259 • The Tell-Tale Heart • (1843) • short story by Edgar Allan Poe [ss]
    266 • An Occurrence at Owl Creek Bridge (introduction) • essay by Dennis Etchison
    267 • An Occurrence at Owl Creek Bridge • (1890) • short story by Ambrose Bierce [ss]
    279 • The Human Chair (introduction) • essay by Harlan Ellison
    281 • The Human Chair • (1956) • short story by 江戸川乱歩? (trans. of 人間椅子? 1925) [as by Edogawa Rampo] [ss]
    299 • About the Authors (My Favorite Horror Story) • essay by uncredited

    So, thanks for mentioning this book!

    1. george Post author

      Todd, I’m always astounded at how many good paperbacks I missed in the 1980s and 1990s. I could blame it on working on my PhD. which diverted my attention from genre fiction. But, I think I was just busy being a Dad and a Professor and a Doctoral Student.

      1. Todd Mason

        Well, it was almost impossible to keep up with all the Greenberg anthologies being offered, even if they were finding their way to one’s local bookshops, which some weren’t. In 1982, I was finishing high school and beginning university in Hawaii, and the Honolulu Book Shop chain, my major source of new books at the time, was rather like a slightly (but only slightly) better-stocked B. Dalton or Waldenbooks, with taller shelves. So, the shelves were about as crowded as the stores were with customers.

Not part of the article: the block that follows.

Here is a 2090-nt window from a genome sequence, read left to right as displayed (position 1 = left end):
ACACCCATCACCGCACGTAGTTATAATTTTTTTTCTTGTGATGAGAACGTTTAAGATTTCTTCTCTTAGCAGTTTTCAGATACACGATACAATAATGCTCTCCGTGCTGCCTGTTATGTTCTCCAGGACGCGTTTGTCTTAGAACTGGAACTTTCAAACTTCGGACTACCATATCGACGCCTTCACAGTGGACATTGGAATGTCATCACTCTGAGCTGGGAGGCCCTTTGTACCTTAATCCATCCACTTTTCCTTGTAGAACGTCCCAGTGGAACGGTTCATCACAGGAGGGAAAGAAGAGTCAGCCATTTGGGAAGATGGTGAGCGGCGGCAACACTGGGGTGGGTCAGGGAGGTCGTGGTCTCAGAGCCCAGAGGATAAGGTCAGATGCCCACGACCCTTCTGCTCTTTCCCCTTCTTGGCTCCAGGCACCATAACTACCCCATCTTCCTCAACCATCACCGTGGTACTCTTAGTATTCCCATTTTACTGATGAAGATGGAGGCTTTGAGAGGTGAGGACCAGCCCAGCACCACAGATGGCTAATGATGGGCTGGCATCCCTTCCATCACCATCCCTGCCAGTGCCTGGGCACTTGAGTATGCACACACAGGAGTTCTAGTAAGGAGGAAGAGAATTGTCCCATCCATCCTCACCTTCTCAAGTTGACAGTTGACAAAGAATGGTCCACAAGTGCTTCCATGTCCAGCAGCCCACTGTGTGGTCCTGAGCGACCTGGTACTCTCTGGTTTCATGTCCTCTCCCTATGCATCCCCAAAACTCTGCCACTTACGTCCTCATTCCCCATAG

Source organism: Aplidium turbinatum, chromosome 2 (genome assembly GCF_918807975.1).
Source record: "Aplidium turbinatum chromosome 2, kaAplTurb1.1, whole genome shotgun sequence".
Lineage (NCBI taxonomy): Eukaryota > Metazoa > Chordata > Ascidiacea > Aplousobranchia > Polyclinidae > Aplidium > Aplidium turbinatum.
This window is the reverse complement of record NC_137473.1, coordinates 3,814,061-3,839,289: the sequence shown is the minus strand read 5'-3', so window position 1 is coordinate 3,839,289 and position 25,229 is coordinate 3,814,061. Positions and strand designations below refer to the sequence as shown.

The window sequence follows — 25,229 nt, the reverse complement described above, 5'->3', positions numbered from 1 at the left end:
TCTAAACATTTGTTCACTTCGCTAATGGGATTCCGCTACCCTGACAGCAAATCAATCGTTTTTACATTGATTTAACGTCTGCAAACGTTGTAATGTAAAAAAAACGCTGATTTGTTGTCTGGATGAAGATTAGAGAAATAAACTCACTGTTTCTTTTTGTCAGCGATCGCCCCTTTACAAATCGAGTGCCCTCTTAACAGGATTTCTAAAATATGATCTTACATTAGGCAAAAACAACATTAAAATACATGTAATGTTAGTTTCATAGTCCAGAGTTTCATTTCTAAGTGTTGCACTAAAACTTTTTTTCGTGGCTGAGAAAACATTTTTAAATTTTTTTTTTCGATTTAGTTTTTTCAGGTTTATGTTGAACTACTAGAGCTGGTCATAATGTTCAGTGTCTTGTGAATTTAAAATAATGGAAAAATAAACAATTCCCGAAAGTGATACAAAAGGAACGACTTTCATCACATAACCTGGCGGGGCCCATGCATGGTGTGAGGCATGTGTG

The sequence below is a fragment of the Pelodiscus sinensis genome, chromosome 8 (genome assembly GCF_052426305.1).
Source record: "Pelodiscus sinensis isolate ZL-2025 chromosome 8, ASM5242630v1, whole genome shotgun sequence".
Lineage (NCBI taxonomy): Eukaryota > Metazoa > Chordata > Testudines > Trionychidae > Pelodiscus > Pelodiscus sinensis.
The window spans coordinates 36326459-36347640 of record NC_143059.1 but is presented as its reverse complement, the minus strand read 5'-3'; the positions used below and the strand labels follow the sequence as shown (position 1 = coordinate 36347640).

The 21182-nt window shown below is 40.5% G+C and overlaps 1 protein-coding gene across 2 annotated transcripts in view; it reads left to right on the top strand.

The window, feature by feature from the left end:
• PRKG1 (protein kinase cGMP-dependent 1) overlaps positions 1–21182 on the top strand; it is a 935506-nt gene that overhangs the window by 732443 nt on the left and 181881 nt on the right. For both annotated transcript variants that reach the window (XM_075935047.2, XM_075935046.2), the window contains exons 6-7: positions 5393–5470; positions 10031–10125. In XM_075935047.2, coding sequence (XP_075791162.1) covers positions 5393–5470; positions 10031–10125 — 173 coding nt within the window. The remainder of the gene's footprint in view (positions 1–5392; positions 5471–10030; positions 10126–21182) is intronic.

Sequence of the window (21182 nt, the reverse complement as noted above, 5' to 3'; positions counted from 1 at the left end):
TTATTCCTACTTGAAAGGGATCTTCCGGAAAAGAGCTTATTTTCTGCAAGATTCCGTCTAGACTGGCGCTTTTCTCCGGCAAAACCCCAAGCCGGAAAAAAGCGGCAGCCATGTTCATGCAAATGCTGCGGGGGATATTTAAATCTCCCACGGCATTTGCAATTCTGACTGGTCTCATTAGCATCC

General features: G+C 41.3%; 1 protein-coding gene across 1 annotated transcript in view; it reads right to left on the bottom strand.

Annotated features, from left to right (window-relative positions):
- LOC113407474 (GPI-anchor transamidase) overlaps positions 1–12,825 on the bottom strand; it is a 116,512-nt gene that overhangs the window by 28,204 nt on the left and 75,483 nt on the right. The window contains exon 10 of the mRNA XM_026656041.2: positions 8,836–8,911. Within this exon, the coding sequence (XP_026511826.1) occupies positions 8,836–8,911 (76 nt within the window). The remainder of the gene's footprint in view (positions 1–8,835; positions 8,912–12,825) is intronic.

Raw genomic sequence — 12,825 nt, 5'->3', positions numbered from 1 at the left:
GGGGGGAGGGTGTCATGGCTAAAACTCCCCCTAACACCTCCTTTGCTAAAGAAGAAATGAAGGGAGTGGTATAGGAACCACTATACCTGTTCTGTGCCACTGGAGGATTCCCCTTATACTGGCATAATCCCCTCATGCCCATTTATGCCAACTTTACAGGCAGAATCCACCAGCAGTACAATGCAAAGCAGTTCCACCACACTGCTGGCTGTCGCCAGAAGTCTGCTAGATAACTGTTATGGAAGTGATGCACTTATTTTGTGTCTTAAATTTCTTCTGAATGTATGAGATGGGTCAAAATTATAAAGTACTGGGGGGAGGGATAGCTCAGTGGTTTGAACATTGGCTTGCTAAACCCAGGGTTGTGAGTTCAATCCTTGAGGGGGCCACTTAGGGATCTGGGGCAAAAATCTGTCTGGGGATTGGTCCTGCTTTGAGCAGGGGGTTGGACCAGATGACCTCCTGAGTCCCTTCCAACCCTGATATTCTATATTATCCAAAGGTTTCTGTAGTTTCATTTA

2. george Post author

        Todd, I had the same problem with keeping up with Greenberg anthologies. It seemed like a couple were published every month!

      3. Todd Mason

        Guess what! ISFDB, perhaps cogently, but without explanation, lists all the HORROR selectors’ notes as having been written or published in 1982 (though where published would be a good question, not answered), but the book didn’t find its way into print till 2000…after co-editor Mike Baker’s early death (a lot of that going around in our comments today). I hope you won’t be too put off if I poach the horror volume for a few stories and quick discussion for my SSW today…impulsive passion for this kind of thing, doncha know…look forward to your full review!

  6. Michael Padgett

    Richard Laymon! Now there’s a name I haven’t seen in a while, and introducing nothing less than my favorite Lovecraft story. Hard to believe he’s been gone for 20 years. I’ve probably read more Laymon novels than I’ve read by any other writer, and am not sure I’ve even read all of them. Purists and the la-de-dah crowd hated him, but he could keep a story moving like nobody else I ever read.

    1. george Post author

      Michael, I too like Richard Laymon’s works. I’ll have to dig out a couple and do some FFB reviews. I like his choice in MY FAVORITE HORROR STORY!